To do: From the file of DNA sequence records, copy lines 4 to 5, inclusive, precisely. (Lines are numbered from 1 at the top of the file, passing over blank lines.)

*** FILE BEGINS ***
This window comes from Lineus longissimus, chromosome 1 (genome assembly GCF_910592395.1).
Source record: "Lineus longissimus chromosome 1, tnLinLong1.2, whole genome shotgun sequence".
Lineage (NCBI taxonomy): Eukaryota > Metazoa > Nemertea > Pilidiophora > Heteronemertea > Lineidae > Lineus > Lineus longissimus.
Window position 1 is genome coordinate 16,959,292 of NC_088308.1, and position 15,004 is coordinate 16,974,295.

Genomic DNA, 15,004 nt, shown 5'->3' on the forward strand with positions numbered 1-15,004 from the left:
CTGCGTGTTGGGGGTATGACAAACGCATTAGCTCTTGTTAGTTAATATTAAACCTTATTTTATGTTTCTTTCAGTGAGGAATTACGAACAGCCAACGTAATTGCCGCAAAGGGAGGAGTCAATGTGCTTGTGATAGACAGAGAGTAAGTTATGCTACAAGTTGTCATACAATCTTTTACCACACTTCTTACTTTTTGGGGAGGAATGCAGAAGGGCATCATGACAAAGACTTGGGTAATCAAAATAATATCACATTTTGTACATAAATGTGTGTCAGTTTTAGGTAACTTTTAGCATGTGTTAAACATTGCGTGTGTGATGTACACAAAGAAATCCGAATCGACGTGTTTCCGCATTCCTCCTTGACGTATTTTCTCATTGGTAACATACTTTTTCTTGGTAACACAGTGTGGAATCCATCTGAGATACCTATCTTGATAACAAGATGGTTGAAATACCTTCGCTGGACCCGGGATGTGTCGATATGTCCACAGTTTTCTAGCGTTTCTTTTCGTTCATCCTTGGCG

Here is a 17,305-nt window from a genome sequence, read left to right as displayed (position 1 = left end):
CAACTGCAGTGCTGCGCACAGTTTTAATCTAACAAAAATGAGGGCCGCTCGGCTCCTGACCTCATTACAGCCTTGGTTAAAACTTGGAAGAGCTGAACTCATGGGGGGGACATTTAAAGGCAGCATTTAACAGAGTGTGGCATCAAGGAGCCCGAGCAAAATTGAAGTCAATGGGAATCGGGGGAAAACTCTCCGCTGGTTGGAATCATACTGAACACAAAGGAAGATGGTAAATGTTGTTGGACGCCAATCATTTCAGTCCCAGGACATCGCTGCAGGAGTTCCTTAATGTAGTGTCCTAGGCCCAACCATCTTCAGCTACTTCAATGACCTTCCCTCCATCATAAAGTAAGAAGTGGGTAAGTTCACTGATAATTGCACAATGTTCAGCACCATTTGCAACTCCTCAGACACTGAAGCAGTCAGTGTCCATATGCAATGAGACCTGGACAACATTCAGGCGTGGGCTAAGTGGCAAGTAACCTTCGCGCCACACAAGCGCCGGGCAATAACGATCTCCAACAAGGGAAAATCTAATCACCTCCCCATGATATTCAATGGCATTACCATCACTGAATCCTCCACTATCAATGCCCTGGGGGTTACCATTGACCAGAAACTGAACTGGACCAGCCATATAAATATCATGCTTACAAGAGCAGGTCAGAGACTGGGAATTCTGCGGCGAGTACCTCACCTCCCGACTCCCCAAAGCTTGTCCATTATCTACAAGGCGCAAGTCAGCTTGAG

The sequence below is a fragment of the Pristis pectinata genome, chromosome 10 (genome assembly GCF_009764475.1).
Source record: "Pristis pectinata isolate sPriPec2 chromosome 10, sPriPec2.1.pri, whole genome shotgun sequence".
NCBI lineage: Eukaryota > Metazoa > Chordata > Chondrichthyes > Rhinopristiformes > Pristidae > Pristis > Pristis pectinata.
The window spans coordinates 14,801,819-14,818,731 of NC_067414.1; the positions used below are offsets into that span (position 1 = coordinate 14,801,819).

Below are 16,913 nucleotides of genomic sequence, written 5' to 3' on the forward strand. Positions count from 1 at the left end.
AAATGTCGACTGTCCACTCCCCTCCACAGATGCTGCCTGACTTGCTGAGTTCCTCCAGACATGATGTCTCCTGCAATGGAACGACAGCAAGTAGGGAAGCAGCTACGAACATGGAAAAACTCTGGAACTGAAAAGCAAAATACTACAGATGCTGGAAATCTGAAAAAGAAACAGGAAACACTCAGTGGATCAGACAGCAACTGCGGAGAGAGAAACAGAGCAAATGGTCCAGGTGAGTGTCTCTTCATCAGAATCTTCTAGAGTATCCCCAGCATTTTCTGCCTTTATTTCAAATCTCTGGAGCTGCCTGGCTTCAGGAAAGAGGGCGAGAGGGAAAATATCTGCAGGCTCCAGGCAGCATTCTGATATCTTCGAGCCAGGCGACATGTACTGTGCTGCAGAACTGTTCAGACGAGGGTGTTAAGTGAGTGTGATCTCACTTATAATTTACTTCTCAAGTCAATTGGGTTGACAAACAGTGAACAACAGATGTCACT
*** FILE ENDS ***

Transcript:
Window position 1 is genome coordinate 16,959,292 of NC_088308.1, and position 15,004 is coordinate 16,974,295.

Genomic DNA, 15,004 nt, shown 5'->3' on the forward strand with positions numbered 1-15,004 from the left: